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I Want to Pass the Language Proficiency Index (LPI) Essay

How to Study for the Exam

by Sally Jennings

There are LPI tutors in the metropolitan Vancouver area, many of whom are listed online on tutor boards linked to on my tutor board page.

I wrote the web page you are reading because I tutored the LPI for several years, and I really want to help people taking the exam. I know a man who claims he would have had trouble passing the LPI if he had had to take it, yet he speaks English as his first and only language, and earned a doctorate in science when he was 25 years old. He took a concentration in math and science, and made it through three degrees, including writing a doctoral thesis. For years now, he has been successfully employed in a professional career because of that doctorate. Not everyone is a natural at essay writing. Problems in composition are not indicative of inferior intelligence! You will just have to work harder to learn skills that don't come easily to you.

To help with your LPI preparation, there are many exercises available on the Internet elsewhere, or on this site on the Educational Resources page (link is at the bottom of this page).


Whether you are using an LPI tutor, or studying on your own, these are a few suggestions I have to improve your LPI grade, or make a five mark on the essay.

If you are having trouble passing the LPI at the five level, you probably have to intensively study some good materials and memorize some patterns you can use in your own essays. This is not an optional step, and you are not more cursed than all others who have ever attempted the exam and passed. Your writing will improve if you work on it. The more you work on it, the more it will improve. Yes, you can pass if you work hard.

Even writers work on improving their writing. A couple of years ago I read about 80 non-fiction and fiction books by prize-winning journalists and novelists in a twelve-month period. My writing improved because I read the books. It is faster and easier for me to write now than it was then. It was also faster and easier for me to mark papers as a tutor, because I saw errors faster and knew how to correct them. If I can improve, so can you, and you don't have to read 80 books to do it. I read for pleasure, and the skills improvement was a bonus.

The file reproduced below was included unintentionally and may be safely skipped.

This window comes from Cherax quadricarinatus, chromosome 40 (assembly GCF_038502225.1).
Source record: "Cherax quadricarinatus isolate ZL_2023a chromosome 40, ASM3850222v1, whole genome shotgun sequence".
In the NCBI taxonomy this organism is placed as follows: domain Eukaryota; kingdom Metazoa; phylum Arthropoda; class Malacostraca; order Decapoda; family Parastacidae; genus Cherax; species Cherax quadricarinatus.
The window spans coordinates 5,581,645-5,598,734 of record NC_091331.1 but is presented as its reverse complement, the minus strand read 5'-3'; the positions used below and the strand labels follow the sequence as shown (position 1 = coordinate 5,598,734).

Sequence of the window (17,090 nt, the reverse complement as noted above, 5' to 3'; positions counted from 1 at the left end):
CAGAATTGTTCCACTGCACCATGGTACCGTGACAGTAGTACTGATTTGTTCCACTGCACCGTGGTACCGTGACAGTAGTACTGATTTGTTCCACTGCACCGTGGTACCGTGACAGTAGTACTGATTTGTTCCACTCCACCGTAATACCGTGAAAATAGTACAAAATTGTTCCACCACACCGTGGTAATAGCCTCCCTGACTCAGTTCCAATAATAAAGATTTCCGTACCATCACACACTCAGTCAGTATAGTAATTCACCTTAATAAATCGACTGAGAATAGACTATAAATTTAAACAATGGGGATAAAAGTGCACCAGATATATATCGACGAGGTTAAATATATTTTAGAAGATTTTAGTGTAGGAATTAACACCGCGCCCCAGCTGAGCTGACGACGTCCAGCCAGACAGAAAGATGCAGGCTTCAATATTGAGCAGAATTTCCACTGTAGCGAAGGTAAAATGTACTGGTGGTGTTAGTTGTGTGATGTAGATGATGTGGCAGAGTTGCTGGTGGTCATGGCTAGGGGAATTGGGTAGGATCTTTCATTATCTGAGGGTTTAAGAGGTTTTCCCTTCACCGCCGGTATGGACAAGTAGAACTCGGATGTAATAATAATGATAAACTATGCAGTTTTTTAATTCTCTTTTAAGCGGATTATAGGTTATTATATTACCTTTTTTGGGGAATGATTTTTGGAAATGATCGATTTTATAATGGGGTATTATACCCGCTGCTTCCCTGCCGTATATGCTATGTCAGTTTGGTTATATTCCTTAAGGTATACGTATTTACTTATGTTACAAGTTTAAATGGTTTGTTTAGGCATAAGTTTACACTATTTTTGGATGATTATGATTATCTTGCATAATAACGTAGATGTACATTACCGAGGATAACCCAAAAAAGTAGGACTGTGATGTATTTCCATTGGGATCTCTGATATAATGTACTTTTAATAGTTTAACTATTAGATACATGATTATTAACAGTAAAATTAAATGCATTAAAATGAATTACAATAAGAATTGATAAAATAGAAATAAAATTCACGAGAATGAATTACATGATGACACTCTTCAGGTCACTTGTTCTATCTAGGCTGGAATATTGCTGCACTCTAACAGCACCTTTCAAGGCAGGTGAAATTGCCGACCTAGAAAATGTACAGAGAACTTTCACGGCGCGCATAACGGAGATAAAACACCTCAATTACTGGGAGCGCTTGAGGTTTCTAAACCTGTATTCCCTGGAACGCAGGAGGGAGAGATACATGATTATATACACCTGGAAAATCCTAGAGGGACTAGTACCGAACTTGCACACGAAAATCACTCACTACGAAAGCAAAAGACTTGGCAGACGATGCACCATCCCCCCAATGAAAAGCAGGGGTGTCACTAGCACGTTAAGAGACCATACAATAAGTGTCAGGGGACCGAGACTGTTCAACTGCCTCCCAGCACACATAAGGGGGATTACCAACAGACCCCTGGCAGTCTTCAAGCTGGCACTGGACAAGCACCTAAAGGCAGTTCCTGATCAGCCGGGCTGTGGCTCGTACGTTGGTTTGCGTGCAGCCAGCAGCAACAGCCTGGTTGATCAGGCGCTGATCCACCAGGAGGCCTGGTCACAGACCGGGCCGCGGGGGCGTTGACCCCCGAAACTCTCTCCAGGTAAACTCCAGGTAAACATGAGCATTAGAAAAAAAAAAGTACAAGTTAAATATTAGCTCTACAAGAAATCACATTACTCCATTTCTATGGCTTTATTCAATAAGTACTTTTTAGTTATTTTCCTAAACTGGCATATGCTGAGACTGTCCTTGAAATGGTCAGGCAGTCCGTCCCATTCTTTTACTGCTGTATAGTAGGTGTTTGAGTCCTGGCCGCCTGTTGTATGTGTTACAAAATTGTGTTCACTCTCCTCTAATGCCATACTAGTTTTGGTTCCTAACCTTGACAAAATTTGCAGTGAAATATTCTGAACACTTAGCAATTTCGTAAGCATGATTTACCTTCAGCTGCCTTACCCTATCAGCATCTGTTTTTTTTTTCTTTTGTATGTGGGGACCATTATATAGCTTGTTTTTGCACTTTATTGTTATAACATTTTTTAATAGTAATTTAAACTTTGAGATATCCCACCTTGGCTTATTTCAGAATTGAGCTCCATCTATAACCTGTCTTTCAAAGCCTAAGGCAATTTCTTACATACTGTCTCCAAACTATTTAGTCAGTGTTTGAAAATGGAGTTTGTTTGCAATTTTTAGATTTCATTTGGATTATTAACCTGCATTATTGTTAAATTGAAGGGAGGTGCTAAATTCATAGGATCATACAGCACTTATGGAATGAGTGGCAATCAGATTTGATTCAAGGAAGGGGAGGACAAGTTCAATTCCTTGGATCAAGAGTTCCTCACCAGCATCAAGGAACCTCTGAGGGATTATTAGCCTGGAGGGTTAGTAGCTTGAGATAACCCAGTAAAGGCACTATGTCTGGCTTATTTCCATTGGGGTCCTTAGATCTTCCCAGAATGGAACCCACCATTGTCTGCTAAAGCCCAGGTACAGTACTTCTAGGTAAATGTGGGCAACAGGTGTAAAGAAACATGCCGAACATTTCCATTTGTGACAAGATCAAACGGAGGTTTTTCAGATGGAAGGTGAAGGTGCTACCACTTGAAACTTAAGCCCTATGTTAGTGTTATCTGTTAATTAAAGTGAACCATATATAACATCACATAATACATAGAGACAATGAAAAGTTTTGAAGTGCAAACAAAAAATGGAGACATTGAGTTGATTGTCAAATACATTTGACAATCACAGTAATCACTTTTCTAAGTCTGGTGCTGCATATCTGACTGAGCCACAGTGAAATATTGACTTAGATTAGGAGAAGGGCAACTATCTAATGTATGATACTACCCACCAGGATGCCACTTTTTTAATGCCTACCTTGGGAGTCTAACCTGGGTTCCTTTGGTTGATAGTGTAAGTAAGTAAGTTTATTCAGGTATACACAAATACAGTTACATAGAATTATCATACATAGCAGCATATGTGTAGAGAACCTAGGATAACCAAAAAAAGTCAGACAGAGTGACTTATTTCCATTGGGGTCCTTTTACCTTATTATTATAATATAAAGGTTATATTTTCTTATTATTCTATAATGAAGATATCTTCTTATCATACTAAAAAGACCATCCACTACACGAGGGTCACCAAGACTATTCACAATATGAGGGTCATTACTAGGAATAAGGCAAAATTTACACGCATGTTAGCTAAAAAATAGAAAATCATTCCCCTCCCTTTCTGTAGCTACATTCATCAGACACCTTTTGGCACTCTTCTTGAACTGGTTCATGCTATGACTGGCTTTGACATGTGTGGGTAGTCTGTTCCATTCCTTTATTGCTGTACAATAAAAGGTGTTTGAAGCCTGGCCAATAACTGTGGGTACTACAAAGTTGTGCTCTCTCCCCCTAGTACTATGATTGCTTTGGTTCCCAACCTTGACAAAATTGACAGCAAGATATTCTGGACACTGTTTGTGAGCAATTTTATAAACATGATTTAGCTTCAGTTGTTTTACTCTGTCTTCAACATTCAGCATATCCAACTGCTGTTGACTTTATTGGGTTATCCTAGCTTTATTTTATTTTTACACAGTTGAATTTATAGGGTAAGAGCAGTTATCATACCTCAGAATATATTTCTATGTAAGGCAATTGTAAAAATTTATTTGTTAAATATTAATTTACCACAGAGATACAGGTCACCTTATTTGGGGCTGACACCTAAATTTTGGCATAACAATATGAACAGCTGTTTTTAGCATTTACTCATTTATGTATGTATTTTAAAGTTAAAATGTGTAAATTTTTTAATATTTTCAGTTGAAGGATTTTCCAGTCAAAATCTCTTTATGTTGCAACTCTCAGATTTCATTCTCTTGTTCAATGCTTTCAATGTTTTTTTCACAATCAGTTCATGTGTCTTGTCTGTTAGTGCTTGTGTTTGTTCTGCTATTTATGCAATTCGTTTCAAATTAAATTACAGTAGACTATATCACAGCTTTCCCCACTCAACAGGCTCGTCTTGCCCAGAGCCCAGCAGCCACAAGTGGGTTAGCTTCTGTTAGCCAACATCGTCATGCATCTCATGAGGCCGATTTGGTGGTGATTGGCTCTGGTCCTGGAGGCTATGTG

The LPI is designed to fail the students who will have trouble with academic reading, interpretation, and writing. From my experience tutoring students who come to me after they have failed the LPI (sometimes many failures), I believe the exam is effective in predicting which students will have trouble with university-level academic work, especially essay writing.

In spite of this, there seems to be an urban myth out there that passing the LPI is like golfing with the masters, or shooting the rapids. You just keep trying this incredibly unfair, nearly impossible, hopelessly irrational task until you strike it incredibly lucky and get the five mark on your essay, and magically your worries are over for the rest of your degree(s)!!!

Nothing could be further from the truth. Your worries have just begun.

A "lucky" pass means your poor essay reading and writing skills will earn you bad marks in every course where essay reading, interpretation, and essay writing are required. This encompasses almost all the courses you will take in university or college, and increases exponentially at the higher levels. Most arts courses have essay mid-terms, finals, and take-home essays that count for 80 to 100% of the course mark. A tutor who corrects your take-home essay grammar won't solve all your problems because the tutor can't take exams for you. You will most likely fail out of university at some point. All that money and time wasted, and your dreams go 'POOF'.

So let's face it, you don't just need a five mark, you need five-mark skills. The time to improve your reading and writing skills is before you pass the LPI, not afterwards. Don't wait for the boat to sink before you don the life-vest.

You cannot produce writing at a level you have never read. No one can. That would be like trying to walk without ever having seen anyone walk. First you read at the level at which you want to write. Then, like someone learning to walk, you practice. In this case, you practice writing.

Even Einstein did not skip this step. Your brain wants to follow an established logical, structural, grammatical, and word-choice pattern, and you must read well written materials to establish this pattern in your subconscious. As you begin to read and write more, words, sentences, paragraphs, and whole essays will sound either right or wrong. It will become more obvious to you where the errors are, and what you must do to correct them. And you will be able to write well, and write faster.